Saturday, 14 June 2014

Another Lesson In "Back to Basics" - Home Made Butter

For me, butter has always come in a square pat from the supermarket refrigerator. However, since I have been getting back to making things from scratch (like my bread, home made yoghurt, cream cheese and ricotta) I decided that I'd try my hand at making my own butter.

I use a lot of butter in cooking and our family doesn't use margarine on our bread, we use "the real deal" (butter). I realise that butter when from the fridge is very hard and doesn't spread onto bread very well so I will share a little secret with you, take it out of the fridge! I alway have a few tablespoons in a dish in the cupboard at room temp. It doesn't go off as you'll use it regularly enough and each time you use up the room temp stuff, fill the dish up with a bit more butter from the fridge. 

Butter is soooooo much better for us to consume than margarine as butter is simply cream and salt. Have you looked at the ingredients on the margarine containers? It's disgusting and here is a very interesting article to prove my point.Vegetable oils, which are commonly used to create softened (spreadable) butter in my opinion should also be banned (don't get me started as there are soooo many reasons.) 

Anyhoo, back to the butter experiment. Basically I whacked cream into my kitchen aid and out came butter!

 To be more specific:
Good quality cream is all you need (and salt if you want). Start by tipping the cream into a bowl and beat (or use a machine and let it beat it!) Slowly your cream turns whipped, then into a scrambled egg like consistency and then into butter.
 The butter separates from the butter milk which you drain off (to use later for such things as scones and pancakes - yum!)

When you've drained off as much buttermilk as possible you need to squeeze and rinse the butter under cold water until all the buttermilk has been removed. A final weigh reveals that I have made nearly 800g of butter from 2 litres of cream. At $6.50 for the cream that's a huge saving on what I would usually pay for a pat of good quality butter (which I pay nearly $8 for 500g).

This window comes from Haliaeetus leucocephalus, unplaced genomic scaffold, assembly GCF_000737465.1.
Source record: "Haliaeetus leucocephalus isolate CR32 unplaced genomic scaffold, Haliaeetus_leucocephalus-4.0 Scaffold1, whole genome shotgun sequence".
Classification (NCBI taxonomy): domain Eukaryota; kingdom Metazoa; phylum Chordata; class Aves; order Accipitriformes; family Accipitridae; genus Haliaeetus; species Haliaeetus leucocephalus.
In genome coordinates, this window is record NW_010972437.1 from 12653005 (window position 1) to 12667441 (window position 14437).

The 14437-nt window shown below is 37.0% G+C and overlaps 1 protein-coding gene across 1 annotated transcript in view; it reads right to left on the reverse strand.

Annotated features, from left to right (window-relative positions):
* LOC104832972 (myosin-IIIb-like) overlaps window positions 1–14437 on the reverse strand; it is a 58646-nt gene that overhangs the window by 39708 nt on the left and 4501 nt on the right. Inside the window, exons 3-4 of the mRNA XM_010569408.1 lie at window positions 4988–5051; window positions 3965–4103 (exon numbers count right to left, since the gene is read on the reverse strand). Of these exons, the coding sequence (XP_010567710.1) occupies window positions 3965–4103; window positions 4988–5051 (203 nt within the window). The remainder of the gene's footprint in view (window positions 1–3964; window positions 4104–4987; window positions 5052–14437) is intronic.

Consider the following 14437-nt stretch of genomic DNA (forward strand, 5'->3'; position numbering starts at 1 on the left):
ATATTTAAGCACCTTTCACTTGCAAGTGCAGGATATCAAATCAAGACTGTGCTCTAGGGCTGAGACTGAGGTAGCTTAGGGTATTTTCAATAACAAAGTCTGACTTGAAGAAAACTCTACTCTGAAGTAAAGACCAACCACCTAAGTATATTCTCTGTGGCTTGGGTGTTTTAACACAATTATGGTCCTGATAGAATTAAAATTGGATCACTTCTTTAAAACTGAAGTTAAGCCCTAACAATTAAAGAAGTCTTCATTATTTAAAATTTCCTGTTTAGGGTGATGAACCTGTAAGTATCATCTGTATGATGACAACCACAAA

I pressed the butter into a lined baking tin and put into the fridge to harden before slicing up into smaller amounts. I froze some and kept some in the fridge. Safe to say I won't need to buy any butter for a while!

My little "underfoot helper"!
It took about half an hour from start to finish and I won't lie, it was a pretty messy business. I'd still do it again in future because it was cheaper than buying store bought butter and I can remove the salt which store bought always contains. Oh and most importantly, it tastes great! Yippeeee!


  1. We only use butter too for the same reasons as you. I only buy the unsalted kind though which is easily bought here in Brisbane but I must admit when we did a 2 month housesit in Tasmania last year, we could not find unsalted butter anywhere. Obviously you have found that too. Very strange. I must have a go at making my own though.

    1. Hi Janice, great to hear from you!

      I've never actually come across salt free butter, it's always salt reduced at best. For cost alone and the self satisfaction I'd recommend making butter at least once. It's a bit messy but nothing a dishwasher can't fix afterwards!

      I'm off to the park with the kids now, they're climbing the walls today for some reason!

      Have a great day.


    2. I buy unsalted butter, it's readily available. There's no salt added, anyway, though there is sodium in it to a degree. Not sure where that comes from! The culture??

      I so want to do this! Just have to get myself organised. Oh and find somewhere around here that sells those giant containers of Ashgrove cream!